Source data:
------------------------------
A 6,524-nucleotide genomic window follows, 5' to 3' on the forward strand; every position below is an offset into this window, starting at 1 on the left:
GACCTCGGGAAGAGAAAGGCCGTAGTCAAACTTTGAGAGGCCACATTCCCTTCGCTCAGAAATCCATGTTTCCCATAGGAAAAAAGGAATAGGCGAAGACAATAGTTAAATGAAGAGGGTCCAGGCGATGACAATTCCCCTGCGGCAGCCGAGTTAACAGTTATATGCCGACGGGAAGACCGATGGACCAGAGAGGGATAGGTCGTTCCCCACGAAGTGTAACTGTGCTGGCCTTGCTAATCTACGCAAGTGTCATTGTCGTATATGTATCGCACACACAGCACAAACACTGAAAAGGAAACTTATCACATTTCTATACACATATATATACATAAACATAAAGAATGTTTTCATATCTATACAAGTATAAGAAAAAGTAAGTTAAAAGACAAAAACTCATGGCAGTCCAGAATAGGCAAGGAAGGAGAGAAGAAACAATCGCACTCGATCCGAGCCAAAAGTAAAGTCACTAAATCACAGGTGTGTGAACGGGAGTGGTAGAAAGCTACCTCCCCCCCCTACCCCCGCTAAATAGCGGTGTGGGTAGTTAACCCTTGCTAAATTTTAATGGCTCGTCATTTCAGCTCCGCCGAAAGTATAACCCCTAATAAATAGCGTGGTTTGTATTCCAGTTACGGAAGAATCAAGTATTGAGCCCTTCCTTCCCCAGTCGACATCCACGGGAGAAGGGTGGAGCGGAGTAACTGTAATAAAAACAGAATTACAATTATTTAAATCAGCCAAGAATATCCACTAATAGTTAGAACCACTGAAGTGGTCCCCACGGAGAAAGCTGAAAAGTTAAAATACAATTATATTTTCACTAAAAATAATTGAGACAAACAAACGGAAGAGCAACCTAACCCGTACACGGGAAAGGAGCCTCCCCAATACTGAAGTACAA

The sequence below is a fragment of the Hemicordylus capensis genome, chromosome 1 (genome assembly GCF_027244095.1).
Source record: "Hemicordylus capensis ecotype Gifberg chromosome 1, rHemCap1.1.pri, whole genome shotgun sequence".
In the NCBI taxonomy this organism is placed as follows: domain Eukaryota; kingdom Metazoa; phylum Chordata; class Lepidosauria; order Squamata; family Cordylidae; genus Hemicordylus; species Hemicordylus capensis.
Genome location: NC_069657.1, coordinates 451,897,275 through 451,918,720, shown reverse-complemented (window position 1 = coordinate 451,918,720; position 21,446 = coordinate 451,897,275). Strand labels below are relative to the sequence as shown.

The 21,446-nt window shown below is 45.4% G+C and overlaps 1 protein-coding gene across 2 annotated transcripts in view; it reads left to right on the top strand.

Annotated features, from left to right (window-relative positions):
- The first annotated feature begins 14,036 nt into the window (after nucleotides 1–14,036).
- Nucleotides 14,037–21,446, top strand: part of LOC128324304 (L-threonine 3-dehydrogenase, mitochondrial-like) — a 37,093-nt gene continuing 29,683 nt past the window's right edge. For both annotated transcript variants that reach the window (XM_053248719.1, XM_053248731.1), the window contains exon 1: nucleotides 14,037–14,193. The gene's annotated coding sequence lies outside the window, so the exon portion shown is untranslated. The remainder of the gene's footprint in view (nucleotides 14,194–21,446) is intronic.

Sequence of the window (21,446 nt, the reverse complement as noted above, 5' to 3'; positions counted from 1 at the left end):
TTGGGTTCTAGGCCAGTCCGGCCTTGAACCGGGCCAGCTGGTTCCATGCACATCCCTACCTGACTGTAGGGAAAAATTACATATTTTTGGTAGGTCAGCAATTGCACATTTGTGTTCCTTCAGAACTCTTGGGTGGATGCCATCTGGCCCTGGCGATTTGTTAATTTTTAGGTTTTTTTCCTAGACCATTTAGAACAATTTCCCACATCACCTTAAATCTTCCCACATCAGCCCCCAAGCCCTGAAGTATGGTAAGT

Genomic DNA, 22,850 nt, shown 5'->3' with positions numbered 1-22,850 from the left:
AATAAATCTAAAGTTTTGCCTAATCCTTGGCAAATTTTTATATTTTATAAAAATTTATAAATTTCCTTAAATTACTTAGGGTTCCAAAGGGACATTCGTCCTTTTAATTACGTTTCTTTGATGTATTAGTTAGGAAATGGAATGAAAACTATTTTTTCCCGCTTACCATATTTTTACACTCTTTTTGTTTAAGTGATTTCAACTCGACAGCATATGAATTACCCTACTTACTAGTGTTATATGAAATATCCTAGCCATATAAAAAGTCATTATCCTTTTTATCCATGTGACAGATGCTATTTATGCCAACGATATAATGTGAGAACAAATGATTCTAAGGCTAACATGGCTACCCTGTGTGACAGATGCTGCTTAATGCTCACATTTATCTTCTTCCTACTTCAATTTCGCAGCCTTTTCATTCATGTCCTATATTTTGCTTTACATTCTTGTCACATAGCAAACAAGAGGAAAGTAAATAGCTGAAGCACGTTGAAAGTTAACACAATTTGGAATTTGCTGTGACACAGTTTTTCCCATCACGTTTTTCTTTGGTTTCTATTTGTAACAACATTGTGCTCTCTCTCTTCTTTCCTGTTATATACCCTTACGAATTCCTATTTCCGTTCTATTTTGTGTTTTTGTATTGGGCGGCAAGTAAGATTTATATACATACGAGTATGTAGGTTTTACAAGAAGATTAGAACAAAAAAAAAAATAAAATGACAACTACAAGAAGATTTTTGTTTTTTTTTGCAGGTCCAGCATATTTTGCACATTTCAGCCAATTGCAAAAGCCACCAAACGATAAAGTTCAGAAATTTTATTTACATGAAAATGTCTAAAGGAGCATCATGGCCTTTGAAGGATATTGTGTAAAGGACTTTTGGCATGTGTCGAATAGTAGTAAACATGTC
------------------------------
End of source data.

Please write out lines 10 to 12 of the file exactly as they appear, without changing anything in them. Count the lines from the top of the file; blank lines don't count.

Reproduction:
- Nucleotides 14,037–21,446, top strand: part of LOC128324304 (L-threonine 3-dehydrogenase, mitochondrial-like) — a 37,093-nt gene continuing 29,683 nt past the window's right edge. For both annotated transcript variants that reach the window (XM_053248719.1, XM_053248731.1), the window contains exon 1: nucleotides 14,037–14,193. The gene's annotated coding sequence lies outside the window, so the exon portion shown is untranslated. The remainder of the gene's footprint in view (nucleotides 14,194–21,446) is intronic.

Sequence of the window (21,446 nt, the reverse complement as noted above, 5' to 3'; positions counted from 1 at the left end):
TTGGGTTCTAGGCCAGTCCGGCCTTGAACCGGGCCAGCTGGTTCCATGCACATCCCTACCTGACTGTAGGGAAAAATTACATATTTTTGGTAGGTCAGCAATTGCACATTTGTGTTCCTTCAGAACTCTTGGGTGGATGCCATCTGGCCCTGGCGATTTGTTAATTTTTAGGTTTTTTTCCTAGACCATTTAGAACAATTTCCCACATCACCTTAAATCTTCCCACATCAGCCCCCAAGCCCTGAAGTATGGTAAGT